The lowest vacancy rate in the nation? El Paso, Texas at 6.4%. That is a far cry from Northern Virginia’s 21.3% office vacancy rate.

Fed Chair Janet Yellen standing next to her patented asset bubble machine.

 

Commercial/Multifamily Borrowing Up 9 Percent from Last Year (Retail Originations Down 23%)

The retail sector can’t seem to buy a break these days. With 8,600 brick-and-mortar stores may close their doors in 2017, lending was expected to decline.

According to the Mortgage Bankers Association, commercial/multifamily originations rose 9% from Q1 2016.

That is the good news.

The bad news? 1) Retail originations fell 23% from Q1 2016.  2) CMBS/Conduit originations were down 17%. 3) Hotel originations were down 40%.

The good news? 1) Healthcare originations were up 22%. 2) Industrial originations were up 40%. 3) Multifamily originations were up 14%.

Notice that Fannie Mae/Freddie Mac multifamily origination programs were up 33% from Q1 2016.  At the same time, Life Insurance Companies saw 0% growth in commercial/multifamily originations.

Thanks to The Federal Reserve, short-term interest rates remain suppresed and have for the last ten years.

Office originations grew at a listless 2% from Q1 2016. On-line retailers like Amazon have helped shrinked the retail footprint. But will shared office space and the internet finally drive a spike through office space when employees can work remotely?

So, will this be the final countdown for office space?

“The Big Short” Revisited: Housing Starts Fall 2.6% In April, Multifamily Starts Fall 9.6%

Tra-la, its May!  And it is time for the April housing construction release from the US Census!!

While total housing starts are down -2.58%, 1 unit starts are actually up slightly.  So where is the big drop off? 5+ unit (multifamily) starts fell 9.6% in April.

1 unit housing starts peaked in January 2006, crashed, and are now back to levels seen at the end of the 1991 recession.

What does this have to do with the book and movie “The Big Short?” Well, there was an enormous housing construction bubble that started building after the 1991 recession culminating in the peak in January 2006. It has taken over 10 years to get back to 1991 levels.

5+ (Multifamily) starts? While they declined nearly 10% in April, they are still generally higher since before The Great Recession.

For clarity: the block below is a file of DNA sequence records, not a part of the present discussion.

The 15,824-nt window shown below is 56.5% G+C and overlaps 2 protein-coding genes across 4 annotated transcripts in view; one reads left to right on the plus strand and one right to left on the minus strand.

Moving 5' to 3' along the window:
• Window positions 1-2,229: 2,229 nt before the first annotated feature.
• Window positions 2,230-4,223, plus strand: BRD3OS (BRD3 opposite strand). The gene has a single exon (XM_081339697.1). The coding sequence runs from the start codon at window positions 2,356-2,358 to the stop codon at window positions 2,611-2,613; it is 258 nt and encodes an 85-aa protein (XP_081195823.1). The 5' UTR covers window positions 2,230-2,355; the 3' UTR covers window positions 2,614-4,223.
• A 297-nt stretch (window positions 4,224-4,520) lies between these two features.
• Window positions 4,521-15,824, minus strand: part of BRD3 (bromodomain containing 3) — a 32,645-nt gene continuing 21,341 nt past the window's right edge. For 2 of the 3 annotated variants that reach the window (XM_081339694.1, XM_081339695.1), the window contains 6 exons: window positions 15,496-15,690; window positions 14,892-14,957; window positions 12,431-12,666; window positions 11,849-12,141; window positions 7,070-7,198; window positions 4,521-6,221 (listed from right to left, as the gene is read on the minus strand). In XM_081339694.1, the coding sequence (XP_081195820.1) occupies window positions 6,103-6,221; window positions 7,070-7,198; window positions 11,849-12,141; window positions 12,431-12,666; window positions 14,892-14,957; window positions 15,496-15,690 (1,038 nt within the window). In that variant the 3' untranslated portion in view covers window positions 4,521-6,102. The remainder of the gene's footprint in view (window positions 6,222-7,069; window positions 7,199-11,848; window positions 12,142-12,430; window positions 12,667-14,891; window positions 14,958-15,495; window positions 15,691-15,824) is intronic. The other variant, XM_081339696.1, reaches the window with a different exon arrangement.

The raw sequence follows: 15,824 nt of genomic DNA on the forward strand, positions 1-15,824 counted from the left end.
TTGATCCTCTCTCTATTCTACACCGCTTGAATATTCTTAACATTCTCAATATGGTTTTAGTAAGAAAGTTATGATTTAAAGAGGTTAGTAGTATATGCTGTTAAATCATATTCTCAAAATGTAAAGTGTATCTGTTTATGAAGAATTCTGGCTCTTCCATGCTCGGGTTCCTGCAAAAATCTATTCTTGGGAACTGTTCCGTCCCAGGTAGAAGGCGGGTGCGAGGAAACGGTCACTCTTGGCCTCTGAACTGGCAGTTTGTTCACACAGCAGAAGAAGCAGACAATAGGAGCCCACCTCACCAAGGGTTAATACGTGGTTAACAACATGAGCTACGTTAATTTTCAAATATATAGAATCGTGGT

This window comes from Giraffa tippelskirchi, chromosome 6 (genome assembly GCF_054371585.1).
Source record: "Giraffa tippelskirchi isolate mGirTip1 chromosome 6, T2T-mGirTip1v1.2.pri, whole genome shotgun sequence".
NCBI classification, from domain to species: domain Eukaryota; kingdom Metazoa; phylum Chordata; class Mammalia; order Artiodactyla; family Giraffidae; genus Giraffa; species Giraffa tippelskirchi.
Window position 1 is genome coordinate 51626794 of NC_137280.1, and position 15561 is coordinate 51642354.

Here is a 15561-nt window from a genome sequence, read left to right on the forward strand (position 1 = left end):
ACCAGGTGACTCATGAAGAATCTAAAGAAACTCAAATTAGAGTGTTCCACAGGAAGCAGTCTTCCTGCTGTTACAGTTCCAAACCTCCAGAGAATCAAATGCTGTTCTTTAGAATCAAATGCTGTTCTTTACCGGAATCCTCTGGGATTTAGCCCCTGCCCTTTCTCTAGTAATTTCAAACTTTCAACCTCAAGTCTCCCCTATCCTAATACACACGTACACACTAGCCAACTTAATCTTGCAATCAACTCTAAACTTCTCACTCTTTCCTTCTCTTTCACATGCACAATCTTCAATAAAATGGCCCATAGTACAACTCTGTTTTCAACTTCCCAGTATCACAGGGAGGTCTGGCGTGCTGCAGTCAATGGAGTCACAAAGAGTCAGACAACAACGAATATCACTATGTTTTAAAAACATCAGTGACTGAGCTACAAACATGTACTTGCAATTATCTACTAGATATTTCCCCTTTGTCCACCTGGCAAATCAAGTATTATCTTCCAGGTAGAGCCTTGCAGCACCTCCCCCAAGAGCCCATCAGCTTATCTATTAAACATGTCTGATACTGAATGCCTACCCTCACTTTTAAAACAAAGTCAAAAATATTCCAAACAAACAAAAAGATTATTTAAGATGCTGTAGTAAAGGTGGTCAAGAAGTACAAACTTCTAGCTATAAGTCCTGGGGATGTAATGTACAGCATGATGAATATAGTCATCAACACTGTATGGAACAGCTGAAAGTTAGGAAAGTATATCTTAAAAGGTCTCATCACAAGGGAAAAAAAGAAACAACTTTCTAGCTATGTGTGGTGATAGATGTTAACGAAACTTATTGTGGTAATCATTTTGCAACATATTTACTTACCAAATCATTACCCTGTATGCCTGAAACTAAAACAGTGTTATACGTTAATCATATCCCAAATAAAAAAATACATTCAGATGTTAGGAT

Multifamily serious delinquency rates have been quite tame for Fannie Mae and Freddie Mac, even during the financial crisis. This chart compares Fannie and Freddie multifamily delinquency rates withe FHA’s overall delinquency rate that includes single family. (Note: the FHA serious delinquency rate is so high that it is on the left axis).

While the book and the film “The Big Short” blamed Collateralized Debt Obligations (CDOs) for the financial crisis, clearly the US went on single-family housing construction boom that fizzled-out in after peaking in January 2006.

Construction loans, funded at the shorter-end of the Treasury curve, dropped dramatically with The Fed’s dropping of their benchmark Fed Funds Target rate.

As the rate remained depressed, home prices started to rise rapidly as construction spending spiked. As The Fed tried to cool off the bubble, it was too late.

Blaming CDOs, CDO^2 and synthetic CDOs was too easy of a target for blame.  How about the US economy was running out of gas and we relied on housing construction to drive GDP growth?

At least The Big Short got part of the over-building fiasco correct in Florida, but then blamed it on mortgage brokers.

 

Retail Wasteland: Mall Retailer Macy’s Suffers Earnings Decline … Again

Yes, the retail massacre continues, at least for mall stores.

Macy’s. the venerable retailer. saw comparable store sales at owned plus licensed stores decline -4.6%, below the already depressed estimate of -3.5%.

Here is a chart depicting Macy’s declining fortunes.

The reaction for Macy’s equity?

Now, not all retail store sales are slumping. Home improvement giant Lowe’s is actually gaining ground. Likely because I just bought a dishwasher at Lowe’s.

Internet companies and home improvement are leading US earnings growth while non-HI retailers are sucking wind.

I wonder if the Macy’s Thanksgiving Day parade will be replaced with an Amazon parade where everyone stays at home ordering goods?

I hope The Who does a new version of Teenage Wasteland and renames it Retail Wasteland.

 

 

Bubbles? Shiller P/E Ratio Nears Roaring ’20s Bubble High As Home Prices Increased 43.6% Since Feb ’16

Supreme Court Justice Potter Steward said in 1964 in the Jacobellis v. Ohio case,  “I shall not today attempt further to define the kinds of material I understand to be embraced within that shorthand description [hard-core pornography]; and perhaps I could never succeed in intelligibly doing so. But I know it when I see it, and the motion picture involved in this case is not that.”

Asset bubbles too are difficult to define, but I know it when I see it.

Take Robert Shiller’s P/E Ratio measure for stocks. There was a Roaring ’20s bubble which burst in 1929 (Black Tuesday), there was the infamous Dot.com bubble. On March 10, 2000, the NASDAQ Composite peaked at 5,132.52, but fell 78% in the following 30 months.

Now we are seemingly in yet another stock market bubble and almost at the P/E Ratio level of the Roaring ’20s bubble (but not near the dizzying heights of the Dot.com bubble … yet).

Stocks do seem awfully “frothy.” But what about home prices? The Case-Shiller 20 composite home price index has grown 43.6% since February 2012.  While home prices are not growing as fast as they did during the home price bubble of the last decade, they are going at a rate that is twice as fast as earnings (wage) growth.

These certainly look like asset bubbles. If it looks like a bubble and acts like a bubble, it probablyis a bubble.

“Shhh. Don’t say the word “bubble!”